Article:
With the Federal Reserve making no material changes to its stance of monetary policy at the July meeting of the Federal Open Market Committee (FOMC) this week, attention now turns to its September meeting as well as to the results from its ongoing review of monetary policy strategy, tools, and communications. Since the start of the year, the central bank has greatly expanded its balance sheet to support the economy, and financial market participants generally expect to gather more clarity on further monetary policy actions in the coming months. Meanwhile, stock markets have risen substantially since their March lows, supported, in part, by expectations around the path of Fed policy. As the Fed considers its next measures in this complex environment, JPMC Institute research on past central bank actions provides a perspective on the opportunities and risks of policy alternatives.
JPMorgan Chase Institute Take:
JPMC Institute research has examined how the timing of central bank announcements may impact the response of institutional investors and movements in financial markets. In January 2015, for example, the Swiss National Bank (SNB) made a surprise announcement to remove its foreign exchange market floor. As documented in the report, hedge funds had exhibited a trading pattern around scheduled SNB announcements that left them exposed to such an unscheduled policy change, potentially exacerbating market volatility. Our findings suggest that market preparedness and investor positioning can be important considerations for when policy changes are communicated by central banks.
Moreover, a recent Institute report focusing on the Fed’s tapering of its asset purchase program in 2013 found that reduction in policy accommodation can set off momentum trading dynamics and herding behavior with important consequences for markets. The research focuses on the context of emerging market foreign exchange, and finds that a relatively small pocket of hedge funds and banks usually trade in a way that is highly correlated with price action. These investors were joined by a number of asset managers that began trading in a more synchronized way during the period of elevated volatility, selling EM currencies as they depreciated. These findings suggest that momentum trading and herding can influence the magnitude of the market reaction to Fed policy changes.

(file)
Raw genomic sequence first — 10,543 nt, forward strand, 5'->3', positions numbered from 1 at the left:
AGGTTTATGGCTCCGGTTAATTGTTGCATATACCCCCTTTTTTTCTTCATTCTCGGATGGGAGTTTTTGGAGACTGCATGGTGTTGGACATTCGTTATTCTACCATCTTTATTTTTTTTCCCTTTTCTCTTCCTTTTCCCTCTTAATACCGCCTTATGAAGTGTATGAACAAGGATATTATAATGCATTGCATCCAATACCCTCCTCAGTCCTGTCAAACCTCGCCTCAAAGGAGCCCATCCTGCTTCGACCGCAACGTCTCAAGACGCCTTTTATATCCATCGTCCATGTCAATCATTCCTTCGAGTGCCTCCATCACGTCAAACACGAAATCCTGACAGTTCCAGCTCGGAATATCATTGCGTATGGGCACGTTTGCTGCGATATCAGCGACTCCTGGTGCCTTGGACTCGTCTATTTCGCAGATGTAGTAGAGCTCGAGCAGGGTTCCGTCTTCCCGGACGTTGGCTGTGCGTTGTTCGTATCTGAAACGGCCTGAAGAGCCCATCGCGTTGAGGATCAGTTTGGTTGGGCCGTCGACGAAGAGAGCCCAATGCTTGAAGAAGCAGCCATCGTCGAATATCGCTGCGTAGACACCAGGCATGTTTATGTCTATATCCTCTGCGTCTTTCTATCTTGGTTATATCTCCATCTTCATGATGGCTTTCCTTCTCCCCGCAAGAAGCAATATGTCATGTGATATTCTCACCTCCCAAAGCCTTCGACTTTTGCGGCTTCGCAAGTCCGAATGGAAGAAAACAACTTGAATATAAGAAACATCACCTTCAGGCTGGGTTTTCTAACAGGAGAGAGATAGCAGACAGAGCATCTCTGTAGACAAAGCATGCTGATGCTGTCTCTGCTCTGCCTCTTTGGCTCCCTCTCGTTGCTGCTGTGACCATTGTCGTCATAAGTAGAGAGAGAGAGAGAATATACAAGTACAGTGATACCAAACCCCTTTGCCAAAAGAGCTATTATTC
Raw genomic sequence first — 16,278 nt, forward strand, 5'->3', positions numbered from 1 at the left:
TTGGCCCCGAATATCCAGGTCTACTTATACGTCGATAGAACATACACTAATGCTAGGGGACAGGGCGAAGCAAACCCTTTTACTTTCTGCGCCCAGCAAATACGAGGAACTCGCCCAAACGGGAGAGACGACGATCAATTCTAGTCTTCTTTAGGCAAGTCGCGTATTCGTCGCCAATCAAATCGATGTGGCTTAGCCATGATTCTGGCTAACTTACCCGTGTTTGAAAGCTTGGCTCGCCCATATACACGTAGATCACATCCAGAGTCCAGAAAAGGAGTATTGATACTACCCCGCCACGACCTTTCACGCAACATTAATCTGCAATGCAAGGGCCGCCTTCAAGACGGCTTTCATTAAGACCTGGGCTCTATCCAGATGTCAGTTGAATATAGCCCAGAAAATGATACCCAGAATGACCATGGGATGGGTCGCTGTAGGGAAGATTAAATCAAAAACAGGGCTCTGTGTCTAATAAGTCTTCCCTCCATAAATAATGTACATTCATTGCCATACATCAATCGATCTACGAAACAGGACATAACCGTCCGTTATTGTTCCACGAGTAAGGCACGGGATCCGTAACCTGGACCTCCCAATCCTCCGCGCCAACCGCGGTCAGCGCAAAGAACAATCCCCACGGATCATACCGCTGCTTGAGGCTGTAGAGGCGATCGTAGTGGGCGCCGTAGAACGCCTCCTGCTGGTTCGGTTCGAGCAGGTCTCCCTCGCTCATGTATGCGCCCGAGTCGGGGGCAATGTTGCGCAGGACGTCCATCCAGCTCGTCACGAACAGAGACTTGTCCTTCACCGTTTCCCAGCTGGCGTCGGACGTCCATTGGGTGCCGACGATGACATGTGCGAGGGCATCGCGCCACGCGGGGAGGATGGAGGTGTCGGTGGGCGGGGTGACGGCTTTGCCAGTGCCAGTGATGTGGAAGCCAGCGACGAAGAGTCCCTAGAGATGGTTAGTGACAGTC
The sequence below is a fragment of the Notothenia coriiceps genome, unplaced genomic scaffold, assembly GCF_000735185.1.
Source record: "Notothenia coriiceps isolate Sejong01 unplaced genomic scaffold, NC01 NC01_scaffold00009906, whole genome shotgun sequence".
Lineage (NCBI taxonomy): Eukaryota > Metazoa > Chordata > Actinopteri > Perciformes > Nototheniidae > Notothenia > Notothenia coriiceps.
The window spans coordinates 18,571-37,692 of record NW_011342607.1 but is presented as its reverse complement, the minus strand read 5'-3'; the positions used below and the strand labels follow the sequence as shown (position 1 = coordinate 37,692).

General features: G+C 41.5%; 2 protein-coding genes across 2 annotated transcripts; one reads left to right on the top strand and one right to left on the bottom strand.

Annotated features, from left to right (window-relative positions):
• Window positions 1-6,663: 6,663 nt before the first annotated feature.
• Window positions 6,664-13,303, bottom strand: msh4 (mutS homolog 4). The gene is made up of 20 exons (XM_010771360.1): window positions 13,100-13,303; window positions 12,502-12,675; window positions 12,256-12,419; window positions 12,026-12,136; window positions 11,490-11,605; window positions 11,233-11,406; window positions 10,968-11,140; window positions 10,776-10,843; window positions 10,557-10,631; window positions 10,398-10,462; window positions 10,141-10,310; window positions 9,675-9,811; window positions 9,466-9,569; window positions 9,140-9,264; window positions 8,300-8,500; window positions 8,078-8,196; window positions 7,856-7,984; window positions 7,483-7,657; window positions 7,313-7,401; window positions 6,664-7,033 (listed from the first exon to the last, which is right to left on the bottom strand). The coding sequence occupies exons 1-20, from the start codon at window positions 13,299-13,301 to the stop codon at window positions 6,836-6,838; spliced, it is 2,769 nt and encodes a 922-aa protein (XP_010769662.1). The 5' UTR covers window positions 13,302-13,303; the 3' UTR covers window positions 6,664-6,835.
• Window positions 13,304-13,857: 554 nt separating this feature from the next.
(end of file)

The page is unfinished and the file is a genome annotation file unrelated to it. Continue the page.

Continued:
As policymakers at the Fed seek to adjust the stance of policy in the post-COVID environment, they can use these features of the institutional investor landscape to their benefit to the extent they are able to align the incentives of market participants so that they are more likely to move in the desired direction. However, the same tendencies can work against policymakers, because market positioning and expectations are uncertain. Policy measures should therefore take into account the potential responses of market participants to avoid unintended consequences at times of policy adjustment.
We thank George Eckerd, as well as Melissa O’Brien, Shantanu Banerjee, and Carolyn Gorman. The opinions expressed are those of the authors alone and do not represent the views of JPMorgan Chase & Co.